Review: Greta Van Fleet can't escape the shadow of their influences on debut EP 'Black Smoke Rising'

The skilled young rock band stays too close to the sound of one of rock and roll's greatest bands

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From the first notes of the first song on Greta Van Fleet's debut EP Black Smoke Rising, the band sounds familiar. Eerily so.

As soon as Josh Kiszka's vocals burst into the opening song, "Highway Tune," the connection is unavoidable: it's Zeppelin, through and through. The similarity is uncanny and impossible to stop hearing. Greta Van Fleet are a young quartet from Michigan, but on their debut EP, they could easily be mistaken for Robert Plant's latest side project.

Three Kiszka brothers—Josh on vocals, Jake on guitar and Sam on bass—and their drummer friend, Danny Wagner, make up Greta Van Fleet. Their name comes from a town elder in their Michigan community and their sound comes from one of the elders of rock and roll, Led Zeppelin.

Unfortunately, this isn't entirely a compliment. Until the last song on the EP, the title track, the band just can't escape the shadow of their influences. So it's funny that, on their Facebook page, the band doesn't even mention Zeppelin as an influence. They name-drop Robert Johnson, Howlin Wolf, John Lee Hooker, Muddy Waters, Cream, Jimi Hendrix and others but no Plant, Page, Jones or Bonham.

The resemblance isn't based only on Josh Kiszka's vocals. The sound of the bass drums, the structure of the songs, the rhythm of the guitar—it all adds up to the Zeppelin sound in songs like "Ramble On," "The Lemon Song" and "Gallows Pole."

In the beginning of Greta Van Fleet's "Safari Song," underneath the Robert Plant scream, the band sounds more like the stadium rock that the Struts, with whom the band toured, revived last year on their album, Everybody Wants. These are not bad songs but the distraction is impossible to overcome. Josh's Plant impression is fantastic until it just doesn't hold up to the notes.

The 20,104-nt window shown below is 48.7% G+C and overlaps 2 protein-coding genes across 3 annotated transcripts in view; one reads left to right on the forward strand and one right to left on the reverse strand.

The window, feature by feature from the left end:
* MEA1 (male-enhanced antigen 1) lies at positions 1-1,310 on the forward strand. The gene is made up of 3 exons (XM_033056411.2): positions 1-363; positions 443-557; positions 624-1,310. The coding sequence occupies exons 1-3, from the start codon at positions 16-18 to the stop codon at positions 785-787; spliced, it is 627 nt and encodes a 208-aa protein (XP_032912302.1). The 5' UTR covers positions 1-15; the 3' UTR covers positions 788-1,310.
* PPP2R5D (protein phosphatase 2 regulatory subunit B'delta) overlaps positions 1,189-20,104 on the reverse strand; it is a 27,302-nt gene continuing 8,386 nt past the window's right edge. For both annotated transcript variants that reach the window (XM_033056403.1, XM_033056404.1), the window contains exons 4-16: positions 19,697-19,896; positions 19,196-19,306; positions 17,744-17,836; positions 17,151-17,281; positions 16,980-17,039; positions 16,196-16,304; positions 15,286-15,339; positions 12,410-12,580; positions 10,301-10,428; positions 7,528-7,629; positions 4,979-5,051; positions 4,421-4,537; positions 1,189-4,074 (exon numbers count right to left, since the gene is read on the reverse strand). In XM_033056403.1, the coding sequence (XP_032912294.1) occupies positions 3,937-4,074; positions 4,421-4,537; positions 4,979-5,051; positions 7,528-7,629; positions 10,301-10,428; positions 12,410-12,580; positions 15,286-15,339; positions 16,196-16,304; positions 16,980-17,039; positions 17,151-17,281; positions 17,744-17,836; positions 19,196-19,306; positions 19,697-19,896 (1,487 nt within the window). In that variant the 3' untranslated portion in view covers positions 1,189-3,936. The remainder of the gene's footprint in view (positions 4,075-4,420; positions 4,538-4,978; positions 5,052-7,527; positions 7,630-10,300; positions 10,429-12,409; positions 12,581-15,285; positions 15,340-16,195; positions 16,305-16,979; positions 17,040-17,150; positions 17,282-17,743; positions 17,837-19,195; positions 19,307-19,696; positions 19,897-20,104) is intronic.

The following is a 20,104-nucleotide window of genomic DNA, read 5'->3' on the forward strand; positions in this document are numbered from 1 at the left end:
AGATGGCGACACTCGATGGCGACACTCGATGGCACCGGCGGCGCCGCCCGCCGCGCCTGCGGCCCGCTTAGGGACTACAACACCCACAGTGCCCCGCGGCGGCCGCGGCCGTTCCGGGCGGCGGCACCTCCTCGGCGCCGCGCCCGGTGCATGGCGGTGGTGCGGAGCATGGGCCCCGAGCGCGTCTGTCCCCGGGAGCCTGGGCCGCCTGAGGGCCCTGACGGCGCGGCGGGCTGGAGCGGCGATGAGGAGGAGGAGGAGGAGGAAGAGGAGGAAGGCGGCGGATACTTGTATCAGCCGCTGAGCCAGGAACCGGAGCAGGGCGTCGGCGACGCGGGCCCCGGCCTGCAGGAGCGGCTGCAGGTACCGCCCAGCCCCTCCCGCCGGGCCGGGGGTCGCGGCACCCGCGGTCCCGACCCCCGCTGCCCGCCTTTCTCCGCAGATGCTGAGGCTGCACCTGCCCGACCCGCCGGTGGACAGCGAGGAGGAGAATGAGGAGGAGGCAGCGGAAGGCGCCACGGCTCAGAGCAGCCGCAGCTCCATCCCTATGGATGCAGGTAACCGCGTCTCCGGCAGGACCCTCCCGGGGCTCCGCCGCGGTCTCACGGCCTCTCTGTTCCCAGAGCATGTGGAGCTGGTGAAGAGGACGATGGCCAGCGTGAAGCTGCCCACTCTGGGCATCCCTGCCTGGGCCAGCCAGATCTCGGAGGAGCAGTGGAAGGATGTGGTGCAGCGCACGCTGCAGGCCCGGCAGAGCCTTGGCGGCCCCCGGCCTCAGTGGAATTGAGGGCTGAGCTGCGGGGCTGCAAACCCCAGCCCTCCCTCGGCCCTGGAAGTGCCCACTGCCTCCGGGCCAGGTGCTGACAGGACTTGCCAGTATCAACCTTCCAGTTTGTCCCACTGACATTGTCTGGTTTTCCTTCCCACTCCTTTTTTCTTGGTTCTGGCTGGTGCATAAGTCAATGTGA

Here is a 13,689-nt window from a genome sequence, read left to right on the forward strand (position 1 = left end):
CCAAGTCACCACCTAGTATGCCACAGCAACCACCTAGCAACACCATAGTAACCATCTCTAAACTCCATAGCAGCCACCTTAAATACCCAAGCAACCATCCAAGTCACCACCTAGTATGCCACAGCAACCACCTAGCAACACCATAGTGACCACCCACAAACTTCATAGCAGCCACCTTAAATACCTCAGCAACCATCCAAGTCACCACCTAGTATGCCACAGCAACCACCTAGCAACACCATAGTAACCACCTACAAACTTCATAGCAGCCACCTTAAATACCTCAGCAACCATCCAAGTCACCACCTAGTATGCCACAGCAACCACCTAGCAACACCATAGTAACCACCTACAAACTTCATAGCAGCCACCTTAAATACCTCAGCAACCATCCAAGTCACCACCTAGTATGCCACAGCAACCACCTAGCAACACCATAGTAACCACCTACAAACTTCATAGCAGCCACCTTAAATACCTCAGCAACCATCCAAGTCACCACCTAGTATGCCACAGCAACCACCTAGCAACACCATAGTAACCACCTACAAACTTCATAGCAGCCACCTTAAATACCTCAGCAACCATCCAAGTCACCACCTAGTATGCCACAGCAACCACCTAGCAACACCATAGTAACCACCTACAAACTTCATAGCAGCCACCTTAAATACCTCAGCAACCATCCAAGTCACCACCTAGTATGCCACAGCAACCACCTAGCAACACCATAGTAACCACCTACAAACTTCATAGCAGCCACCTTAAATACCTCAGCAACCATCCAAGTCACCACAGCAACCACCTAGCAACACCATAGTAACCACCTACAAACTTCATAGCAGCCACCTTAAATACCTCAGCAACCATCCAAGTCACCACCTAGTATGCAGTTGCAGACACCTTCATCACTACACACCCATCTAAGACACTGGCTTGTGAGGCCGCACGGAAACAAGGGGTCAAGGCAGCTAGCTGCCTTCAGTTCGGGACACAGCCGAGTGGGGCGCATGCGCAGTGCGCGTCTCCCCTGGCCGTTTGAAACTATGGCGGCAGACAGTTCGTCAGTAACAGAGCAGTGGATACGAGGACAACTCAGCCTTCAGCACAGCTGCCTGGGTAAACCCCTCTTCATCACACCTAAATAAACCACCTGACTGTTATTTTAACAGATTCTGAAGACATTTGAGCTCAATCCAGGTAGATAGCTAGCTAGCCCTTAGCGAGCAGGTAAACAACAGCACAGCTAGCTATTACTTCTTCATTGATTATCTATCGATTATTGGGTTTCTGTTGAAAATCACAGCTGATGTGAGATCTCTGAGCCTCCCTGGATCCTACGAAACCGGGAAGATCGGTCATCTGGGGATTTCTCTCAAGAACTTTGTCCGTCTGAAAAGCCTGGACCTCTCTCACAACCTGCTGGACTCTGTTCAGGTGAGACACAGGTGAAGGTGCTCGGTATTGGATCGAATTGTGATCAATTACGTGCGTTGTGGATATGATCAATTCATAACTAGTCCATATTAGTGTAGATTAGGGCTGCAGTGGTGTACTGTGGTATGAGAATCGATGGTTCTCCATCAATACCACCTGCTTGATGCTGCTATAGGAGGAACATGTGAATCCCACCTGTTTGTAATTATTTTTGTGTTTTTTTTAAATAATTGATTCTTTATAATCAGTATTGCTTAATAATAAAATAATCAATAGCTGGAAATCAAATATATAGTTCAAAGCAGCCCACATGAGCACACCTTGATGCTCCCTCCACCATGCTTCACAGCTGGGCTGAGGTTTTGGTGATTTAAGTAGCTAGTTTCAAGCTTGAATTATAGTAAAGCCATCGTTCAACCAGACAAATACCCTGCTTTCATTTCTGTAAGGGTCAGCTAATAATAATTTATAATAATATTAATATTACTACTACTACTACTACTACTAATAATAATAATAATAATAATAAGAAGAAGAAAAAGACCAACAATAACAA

"Flower Power" slows the EP down with peaceful acoustic guitar and opening lines pulled straight from a crossbreed of "Going to California" and "Ramble On." The melody is dreamy and light, suited well to Josh's softer voice. Wagner's drumming is restrained and carries the mood with his understated work on the snare drum. That organ at the end sounds familiar, though, doesn't it?

"Black Smoke Rising," the last song on the EP, finally departs from the distracting likeness. Josh sings differently, more into his own voice, and the lyrics suddenly feel urgent: "It's the new age crisis / And we will stand up in the cold." The song works patiently through its sections and the band feels confident in its sound.

There's a desperate need for old fashioned rock and roll and we'll take all we can get in the face of electronic alternative and whispery indie (neither of which are bad, but one needs refreshment once in awhile). Greta Van Fleet know what they want to sound like and they've achieved that in their first four songs. They're certainly aware of their influences, but maybe the band needs to be more concerned with stepping out of the shadows of those who did it first. Hopefully, a full length album will show off more of their ambition to build on the greats of rock and roll.

Listen to Black Smoke Rising on Apple Music and Spotify.

Follow Greta Van Fleet on Twitter, Facebook and Instagram.


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